There was a time, and it may be hard to remember, when politicians were not necessarily the most thrillingly entertaining people to watch do their thing—and, by extension, were not necessarily the most interesting people to see impersonated on TV. Sometimes you kind of had to blow things a little out of proportion, which could work well or could bomb horribly. George H. W. Bush was one of these cases. He was super boring. Thank God Dana Carvey was on the case to give us this rambling, jack-o-lantern, skeletal take on Bush Sr.
This one has been largely forgotten, and I’m not sure why. It did have the misfortune of having to follow Will Ferrell—more on that later—and Forte does not really look anything like Bush. However, he does impeccably nail “serious” Bush, the one to deal with various tragedies and scandals, and somehow still manages to make it riotous. Forte’s W. is an over-articulating idiot take on the Man With No Name: a president who wants to think of himself as a cowboy, but doesn’t realize he’s a cactus. Does that scan?
This impression could have made the list on the merits of the above sketch, perhaps SNL’s best sketch involving a president ever. Thank God the impression is fantastic as well. Phil Hartman, a possible contender for greatest impressionist/cast member in the show’s history, nails the tiniest details, like that pickiness as he reaches for the fries. There is no jolly man of the people lurking behind Hartman’s eyes, but a voracious glutton who wants pleasure and wants it now. If that doesn’t sum up a politician in one swift move, I don’t know what does.
From Target Lady to the woman who was really excited about parties, Wiig was SNL’s resident master of the unhinged. An unusual fit, therefore, for the tense, unblinking, perpetually “nice” Michele Bachmann. And yet, despite her almost complete lack of movement, and maybe because of it, Wiig nails Bachmann: her face contorts itself into a rictus smile, her thumbs become absurdly and disturbingly flexed, and—in part thanks to the writing, obviously—she masters Bachmann’s endlessly circular, totally meaningless rhetoric.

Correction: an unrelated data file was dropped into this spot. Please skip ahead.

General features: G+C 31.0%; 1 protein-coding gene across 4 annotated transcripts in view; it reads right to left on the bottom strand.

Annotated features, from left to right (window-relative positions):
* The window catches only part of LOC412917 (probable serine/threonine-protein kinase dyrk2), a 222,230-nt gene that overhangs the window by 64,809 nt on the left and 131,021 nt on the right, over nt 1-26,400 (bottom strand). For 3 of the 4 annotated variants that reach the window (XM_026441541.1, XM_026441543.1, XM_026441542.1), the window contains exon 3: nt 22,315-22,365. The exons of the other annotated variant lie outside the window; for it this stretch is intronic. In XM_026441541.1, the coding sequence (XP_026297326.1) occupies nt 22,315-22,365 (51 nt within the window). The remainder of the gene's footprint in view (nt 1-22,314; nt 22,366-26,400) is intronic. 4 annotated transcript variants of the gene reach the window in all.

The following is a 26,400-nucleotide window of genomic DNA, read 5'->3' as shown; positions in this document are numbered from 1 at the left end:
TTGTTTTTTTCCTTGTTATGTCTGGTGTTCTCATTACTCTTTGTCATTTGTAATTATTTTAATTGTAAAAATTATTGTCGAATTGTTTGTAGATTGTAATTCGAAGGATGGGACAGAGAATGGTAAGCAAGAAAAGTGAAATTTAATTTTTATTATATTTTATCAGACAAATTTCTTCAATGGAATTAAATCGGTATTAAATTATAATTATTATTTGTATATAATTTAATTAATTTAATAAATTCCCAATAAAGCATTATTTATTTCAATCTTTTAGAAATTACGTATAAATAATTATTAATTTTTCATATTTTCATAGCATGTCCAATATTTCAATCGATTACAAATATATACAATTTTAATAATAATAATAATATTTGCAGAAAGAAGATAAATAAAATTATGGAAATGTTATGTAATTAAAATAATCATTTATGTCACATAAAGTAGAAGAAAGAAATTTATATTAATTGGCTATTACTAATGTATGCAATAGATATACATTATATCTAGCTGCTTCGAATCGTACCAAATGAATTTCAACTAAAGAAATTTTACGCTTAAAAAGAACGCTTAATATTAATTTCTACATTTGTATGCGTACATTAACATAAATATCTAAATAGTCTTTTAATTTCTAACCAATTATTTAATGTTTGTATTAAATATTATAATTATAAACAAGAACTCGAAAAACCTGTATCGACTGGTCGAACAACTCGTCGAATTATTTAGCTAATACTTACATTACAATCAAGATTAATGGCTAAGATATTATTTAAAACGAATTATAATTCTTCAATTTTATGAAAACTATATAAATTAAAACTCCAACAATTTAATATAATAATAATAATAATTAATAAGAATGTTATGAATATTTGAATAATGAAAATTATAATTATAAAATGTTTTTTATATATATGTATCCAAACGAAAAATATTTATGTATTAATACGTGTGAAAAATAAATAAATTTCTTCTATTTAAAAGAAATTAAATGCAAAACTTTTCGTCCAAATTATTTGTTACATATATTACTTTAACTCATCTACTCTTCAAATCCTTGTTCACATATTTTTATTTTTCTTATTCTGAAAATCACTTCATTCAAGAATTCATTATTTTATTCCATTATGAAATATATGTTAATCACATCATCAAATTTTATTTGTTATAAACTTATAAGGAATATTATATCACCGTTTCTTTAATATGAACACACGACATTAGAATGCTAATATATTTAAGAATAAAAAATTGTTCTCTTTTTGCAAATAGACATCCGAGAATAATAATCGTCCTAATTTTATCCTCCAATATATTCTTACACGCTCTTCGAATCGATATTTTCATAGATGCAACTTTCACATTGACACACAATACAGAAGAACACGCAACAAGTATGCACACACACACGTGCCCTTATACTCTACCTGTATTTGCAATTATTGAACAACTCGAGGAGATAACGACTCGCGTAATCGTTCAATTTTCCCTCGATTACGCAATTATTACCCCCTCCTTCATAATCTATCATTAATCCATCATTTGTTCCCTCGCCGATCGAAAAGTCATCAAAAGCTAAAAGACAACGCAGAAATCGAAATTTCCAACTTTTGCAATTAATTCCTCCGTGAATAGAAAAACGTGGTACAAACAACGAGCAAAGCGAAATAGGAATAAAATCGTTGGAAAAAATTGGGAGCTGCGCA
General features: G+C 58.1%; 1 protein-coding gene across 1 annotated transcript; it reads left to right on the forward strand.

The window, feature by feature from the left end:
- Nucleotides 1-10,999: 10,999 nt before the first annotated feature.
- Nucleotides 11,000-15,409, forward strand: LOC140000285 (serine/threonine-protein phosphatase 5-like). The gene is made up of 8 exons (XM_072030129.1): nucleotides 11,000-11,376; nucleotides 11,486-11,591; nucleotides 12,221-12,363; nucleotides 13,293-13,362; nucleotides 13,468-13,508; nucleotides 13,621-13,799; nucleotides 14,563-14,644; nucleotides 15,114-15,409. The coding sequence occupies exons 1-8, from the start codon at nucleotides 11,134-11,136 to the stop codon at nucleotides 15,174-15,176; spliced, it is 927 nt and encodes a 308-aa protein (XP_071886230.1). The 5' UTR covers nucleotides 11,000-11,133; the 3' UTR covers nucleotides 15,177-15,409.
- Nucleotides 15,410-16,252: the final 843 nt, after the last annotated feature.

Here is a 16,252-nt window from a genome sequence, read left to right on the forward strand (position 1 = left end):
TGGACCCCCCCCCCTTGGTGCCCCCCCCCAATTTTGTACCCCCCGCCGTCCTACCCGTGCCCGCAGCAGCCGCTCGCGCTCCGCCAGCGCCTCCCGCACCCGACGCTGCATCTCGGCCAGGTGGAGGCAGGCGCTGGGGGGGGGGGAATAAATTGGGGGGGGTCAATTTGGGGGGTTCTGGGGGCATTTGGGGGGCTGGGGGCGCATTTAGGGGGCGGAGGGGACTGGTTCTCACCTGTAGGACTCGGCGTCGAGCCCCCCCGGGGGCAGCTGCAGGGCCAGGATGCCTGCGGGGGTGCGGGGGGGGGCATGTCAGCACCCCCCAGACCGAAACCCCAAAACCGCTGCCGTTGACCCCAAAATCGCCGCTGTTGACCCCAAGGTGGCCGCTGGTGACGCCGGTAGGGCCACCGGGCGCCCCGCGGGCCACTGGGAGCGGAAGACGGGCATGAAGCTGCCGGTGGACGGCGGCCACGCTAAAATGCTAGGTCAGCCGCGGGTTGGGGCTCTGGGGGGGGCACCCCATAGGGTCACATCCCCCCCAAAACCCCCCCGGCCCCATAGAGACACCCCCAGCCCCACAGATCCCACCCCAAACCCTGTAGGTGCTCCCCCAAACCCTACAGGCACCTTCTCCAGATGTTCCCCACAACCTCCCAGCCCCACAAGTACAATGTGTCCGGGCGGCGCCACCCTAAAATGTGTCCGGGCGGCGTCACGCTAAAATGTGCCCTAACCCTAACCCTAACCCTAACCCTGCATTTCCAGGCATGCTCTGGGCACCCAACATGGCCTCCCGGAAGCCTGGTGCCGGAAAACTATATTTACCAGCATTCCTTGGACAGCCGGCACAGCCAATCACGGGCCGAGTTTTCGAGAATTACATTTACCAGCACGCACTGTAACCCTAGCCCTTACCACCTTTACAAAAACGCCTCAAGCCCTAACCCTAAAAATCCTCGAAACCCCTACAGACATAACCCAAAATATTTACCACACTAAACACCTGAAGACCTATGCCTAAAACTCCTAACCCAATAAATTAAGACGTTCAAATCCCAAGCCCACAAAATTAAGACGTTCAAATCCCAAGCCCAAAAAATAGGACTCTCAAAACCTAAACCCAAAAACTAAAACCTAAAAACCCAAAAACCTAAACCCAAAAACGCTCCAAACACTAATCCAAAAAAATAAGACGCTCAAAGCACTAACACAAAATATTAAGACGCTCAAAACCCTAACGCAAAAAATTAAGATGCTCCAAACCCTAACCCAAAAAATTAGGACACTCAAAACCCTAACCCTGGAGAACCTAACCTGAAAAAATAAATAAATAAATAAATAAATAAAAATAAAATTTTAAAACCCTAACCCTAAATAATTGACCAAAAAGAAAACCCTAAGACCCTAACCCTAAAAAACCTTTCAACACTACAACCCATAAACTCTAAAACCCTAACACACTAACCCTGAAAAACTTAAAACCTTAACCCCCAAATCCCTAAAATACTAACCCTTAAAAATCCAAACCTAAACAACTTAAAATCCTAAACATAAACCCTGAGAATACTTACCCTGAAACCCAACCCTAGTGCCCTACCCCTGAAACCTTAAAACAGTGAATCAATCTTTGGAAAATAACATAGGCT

As with Hartman, is was difficult to pick just one Darrell Hammond impression from a list that includes masterful Trumps and Clintons (taking the ego and lecherousness and cranking it up to eleven and eleven, respectively). But Hammond really cuts to the chase with Cheney. From the get-go he paints a way-too-detailed portrait of his subject as a supremely unpleasant man, snarling and licking his lips like Danny DeVito’s Penguin. I can’t say this is the most enjoyable impression to watch over and over, but it is certainly one of the best.
Ah, the impression that birthed a thousand block party Halloween costumes. When people are regularly confusing the impersonator for the impersonated, you know there’s some sort of alchemy going on. Fey took her head start and ran with it, delivering an iconic performance of air-headed ignorance that became the second most memorable part of the 2008 election cycle, behind the whole Obama thing. So while Fey automatically ranks simply for sheer physical resemblance, she scores even more points for her Far Side-esque elevation of Palin’s ticks into a Central Park caricature of a person.
McKinnon edges out Amy Poehler’s arguably just-as-good Hillary largely because we’ve now seen an HRC who’s had to put up with more bullshit than any other figure on this list (well, except Obama, probably). The New Clinton, at the end of her Lord of the Rings-style quest this election season, has earned the right to gloat at how her opponent seems to be destroying himself on a massive public stage. McKinnon takes the debate-club-captain, Tracy Flick aspect of Clinton and allows her to shimmy and let loose in a big way. It’s glorious to see, and an Emmy well-earned.
In the same way that Oh, Hello has found itself able to adapt to whatever the situation demands, Will Ferrell’s masterful W. takes a very, very specific, recognizable type, and makes it flexible enough to accomplish anything. We’ve seen his George from the very beginning all the way up to the death of Bin Laden and beyond. It’s been the show’s most enduring impression; he’s always been there, and always will be, nailing the sheer focus it takes for W. to get through a conversation. There’s a reason Ferrell managed to swing a Broadway run out of the whole thing. He becomes a Simpsons character in the flesh, a real-life Ralph Wiggum—and for that, he takes first place.
Graham Techler is a New York-based writer and actor. Follow him at @grahamtechler.